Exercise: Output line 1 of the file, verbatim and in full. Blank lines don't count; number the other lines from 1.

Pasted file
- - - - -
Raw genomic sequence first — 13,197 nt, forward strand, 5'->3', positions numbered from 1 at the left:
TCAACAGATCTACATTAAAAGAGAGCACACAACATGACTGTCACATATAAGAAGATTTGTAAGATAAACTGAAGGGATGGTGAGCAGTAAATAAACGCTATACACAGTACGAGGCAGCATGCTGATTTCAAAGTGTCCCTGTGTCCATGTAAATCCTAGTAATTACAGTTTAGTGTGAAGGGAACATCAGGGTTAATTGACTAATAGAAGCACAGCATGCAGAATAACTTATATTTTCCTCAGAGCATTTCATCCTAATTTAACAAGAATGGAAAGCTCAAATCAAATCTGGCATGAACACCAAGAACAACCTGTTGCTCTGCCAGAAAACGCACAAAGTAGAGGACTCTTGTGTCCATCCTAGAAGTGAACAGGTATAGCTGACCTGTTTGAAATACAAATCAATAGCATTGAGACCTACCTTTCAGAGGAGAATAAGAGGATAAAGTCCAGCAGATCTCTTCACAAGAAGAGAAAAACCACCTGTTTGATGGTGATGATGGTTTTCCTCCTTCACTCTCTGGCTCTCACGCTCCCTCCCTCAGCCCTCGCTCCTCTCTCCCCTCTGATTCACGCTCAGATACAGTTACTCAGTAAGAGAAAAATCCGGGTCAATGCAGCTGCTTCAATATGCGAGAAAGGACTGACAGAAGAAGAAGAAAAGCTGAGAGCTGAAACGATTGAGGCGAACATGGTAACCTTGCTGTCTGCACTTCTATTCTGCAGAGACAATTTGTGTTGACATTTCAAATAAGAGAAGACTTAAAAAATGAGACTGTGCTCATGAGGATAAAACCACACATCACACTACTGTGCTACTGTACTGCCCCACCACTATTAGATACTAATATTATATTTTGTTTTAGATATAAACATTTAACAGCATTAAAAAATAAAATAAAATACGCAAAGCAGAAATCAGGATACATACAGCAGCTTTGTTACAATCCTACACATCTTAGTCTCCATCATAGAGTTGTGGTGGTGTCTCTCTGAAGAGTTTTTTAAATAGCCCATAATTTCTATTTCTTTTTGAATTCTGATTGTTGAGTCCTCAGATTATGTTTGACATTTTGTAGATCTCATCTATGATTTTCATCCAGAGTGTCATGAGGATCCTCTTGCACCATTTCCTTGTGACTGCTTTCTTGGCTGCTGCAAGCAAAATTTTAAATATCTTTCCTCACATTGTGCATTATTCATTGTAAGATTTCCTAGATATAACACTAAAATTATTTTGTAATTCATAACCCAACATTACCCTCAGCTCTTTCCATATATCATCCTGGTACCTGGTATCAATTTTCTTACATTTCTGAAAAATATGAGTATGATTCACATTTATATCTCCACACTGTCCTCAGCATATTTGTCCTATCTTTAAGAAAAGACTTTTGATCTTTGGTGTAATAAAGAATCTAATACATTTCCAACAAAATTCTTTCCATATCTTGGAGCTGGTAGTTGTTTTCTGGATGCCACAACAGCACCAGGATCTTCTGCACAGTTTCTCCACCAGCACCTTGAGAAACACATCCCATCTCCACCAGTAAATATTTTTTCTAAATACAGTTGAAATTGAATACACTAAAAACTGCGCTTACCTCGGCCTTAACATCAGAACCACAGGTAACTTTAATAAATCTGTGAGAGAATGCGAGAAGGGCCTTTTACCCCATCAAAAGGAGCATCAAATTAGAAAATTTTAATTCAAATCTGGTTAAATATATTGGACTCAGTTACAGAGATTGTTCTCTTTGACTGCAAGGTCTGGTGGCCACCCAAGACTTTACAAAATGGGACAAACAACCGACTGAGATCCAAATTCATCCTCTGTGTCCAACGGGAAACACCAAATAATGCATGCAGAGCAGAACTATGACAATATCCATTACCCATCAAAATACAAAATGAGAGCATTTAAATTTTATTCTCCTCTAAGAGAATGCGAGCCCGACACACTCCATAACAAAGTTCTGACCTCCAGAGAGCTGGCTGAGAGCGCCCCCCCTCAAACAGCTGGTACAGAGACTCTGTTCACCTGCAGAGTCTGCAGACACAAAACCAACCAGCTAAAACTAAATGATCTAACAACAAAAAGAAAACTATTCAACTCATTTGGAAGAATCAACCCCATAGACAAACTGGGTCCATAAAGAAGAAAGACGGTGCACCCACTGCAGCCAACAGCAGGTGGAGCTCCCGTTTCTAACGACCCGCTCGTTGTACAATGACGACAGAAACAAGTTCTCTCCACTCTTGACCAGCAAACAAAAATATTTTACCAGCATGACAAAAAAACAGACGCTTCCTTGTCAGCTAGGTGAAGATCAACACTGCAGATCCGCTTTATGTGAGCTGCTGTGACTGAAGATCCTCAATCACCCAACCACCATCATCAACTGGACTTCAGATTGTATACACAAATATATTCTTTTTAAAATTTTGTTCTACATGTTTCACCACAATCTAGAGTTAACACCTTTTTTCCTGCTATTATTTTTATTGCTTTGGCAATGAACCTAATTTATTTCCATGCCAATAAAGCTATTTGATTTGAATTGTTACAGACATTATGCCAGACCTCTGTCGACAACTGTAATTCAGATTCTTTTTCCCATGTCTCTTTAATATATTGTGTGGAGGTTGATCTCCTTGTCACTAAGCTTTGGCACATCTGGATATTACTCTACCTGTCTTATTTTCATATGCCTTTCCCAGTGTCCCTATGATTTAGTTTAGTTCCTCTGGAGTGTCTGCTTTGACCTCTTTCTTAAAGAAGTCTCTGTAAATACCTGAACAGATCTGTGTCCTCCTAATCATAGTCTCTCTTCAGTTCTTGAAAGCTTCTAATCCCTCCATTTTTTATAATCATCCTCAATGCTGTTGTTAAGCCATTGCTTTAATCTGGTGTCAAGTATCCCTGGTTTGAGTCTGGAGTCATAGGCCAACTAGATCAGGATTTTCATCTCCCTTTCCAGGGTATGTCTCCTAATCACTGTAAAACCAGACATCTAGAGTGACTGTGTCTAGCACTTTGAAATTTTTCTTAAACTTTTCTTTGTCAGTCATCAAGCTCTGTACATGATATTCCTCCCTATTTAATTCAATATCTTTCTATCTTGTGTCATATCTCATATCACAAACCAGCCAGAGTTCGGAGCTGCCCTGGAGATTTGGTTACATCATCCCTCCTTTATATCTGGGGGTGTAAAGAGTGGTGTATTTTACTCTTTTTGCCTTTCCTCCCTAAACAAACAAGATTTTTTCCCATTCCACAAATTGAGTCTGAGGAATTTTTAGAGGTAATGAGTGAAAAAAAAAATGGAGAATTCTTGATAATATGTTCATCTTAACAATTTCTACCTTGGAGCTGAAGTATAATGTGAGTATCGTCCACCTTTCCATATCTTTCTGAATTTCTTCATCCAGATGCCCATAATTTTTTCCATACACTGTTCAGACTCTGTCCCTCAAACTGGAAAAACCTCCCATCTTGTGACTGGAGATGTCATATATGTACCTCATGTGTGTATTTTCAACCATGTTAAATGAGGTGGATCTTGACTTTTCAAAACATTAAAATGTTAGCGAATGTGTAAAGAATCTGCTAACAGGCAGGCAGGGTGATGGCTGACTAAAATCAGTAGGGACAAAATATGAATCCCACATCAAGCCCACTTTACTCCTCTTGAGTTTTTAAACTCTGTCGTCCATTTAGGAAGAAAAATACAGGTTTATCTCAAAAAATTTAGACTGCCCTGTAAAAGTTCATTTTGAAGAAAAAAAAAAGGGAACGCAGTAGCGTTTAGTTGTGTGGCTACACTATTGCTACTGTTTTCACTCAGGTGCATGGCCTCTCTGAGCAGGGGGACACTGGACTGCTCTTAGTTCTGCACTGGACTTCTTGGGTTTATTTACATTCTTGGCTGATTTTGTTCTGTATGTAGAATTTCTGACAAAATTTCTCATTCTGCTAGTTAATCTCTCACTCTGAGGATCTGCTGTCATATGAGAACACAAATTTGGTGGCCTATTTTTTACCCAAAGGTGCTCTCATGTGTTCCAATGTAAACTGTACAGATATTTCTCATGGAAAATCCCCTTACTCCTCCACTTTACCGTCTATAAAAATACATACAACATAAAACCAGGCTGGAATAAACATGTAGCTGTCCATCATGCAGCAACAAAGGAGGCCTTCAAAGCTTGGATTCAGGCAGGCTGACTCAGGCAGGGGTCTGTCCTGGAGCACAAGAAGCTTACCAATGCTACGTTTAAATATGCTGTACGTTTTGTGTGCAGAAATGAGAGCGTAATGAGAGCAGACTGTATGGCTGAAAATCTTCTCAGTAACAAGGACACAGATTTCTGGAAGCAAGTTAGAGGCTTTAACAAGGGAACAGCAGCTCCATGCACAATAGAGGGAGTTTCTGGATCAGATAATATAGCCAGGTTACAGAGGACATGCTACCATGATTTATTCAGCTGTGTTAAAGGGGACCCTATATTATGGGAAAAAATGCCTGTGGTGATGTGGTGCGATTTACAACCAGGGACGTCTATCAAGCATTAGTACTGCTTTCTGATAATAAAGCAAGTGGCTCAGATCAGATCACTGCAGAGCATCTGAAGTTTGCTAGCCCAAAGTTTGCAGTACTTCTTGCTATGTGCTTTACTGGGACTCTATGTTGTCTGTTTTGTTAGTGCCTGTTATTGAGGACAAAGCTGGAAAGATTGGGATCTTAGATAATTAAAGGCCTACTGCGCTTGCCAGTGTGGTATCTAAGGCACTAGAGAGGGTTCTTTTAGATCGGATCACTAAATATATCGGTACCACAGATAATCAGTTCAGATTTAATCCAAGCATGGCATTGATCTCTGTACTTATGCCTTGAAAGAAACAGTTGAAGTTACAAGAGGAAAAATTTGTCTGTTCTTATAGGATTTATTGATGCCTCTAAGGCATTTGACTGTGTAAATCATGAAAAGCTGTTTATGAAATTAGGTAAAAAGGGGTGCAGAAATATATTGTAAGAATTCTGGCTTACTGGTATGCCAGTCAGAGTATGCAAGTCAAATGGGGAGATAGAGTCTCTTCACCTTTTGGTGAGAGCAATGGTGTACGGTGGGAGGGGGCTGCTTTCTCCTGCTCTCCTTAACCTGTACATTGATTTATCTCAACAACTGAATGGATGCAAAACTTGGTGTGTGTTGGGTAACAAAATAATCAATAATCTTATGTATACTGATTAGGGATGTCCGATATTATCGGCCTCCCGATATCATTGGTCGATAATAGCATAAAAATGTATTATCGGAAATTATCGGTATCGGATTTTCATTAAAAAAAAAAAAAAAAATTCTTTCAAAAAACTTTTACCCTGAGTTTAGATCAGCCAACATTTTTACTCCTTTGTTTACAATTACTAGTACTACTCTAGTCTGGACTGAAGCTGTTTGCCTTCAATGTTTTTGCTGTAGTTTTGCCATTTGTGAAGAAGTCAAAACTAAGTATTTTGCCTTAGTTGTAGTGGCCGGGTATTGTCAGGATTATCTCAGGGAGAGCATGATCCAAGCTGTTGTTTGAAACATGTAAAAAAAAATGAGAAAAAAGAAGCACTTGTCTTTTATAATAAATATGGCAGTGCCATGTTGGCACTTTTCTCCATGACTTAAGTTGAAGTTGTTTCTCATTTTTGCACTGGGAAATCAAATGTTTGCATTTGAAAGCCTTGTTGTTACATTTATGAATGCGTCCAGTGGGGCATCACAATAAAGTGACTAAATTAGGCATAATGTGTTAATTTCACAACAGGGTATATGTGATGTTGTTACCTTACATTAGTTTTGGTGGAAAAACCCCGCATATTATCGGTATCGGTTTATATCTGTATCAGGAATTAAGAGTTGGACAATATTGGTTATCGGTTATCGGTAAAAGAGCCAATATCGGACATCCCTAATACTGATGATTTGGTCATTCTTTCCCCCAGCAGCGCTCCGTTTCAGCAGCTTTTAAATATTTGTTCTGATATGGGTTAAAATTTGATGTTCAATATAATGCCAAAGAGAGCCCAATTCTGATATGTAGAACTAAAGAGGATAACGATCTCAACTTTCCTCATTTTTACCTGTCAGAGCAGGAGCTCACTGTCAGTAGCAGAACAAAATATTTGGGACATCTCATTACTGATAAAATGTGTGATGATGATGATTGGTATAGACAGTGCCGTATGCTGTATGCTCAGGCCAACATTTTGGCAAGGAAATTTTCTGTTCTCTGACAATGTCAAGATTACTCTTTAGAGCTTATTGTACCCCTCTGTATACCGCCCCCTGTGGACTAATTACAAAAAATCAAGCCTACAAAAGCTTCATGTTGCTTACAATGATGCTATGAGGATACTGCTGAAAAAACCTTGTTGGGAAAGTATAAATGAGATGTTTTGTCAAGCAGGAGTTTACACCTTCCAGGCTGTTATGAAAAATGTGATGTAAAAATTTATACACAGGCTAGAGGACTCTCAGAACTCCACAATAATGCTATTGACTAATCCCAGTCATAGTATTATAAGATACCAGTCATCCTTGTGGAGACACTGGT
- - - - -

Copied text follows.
Raw genomic sequence first — 13,197 nt, forward strand, 5'->3', positions numbered from 1 at the left: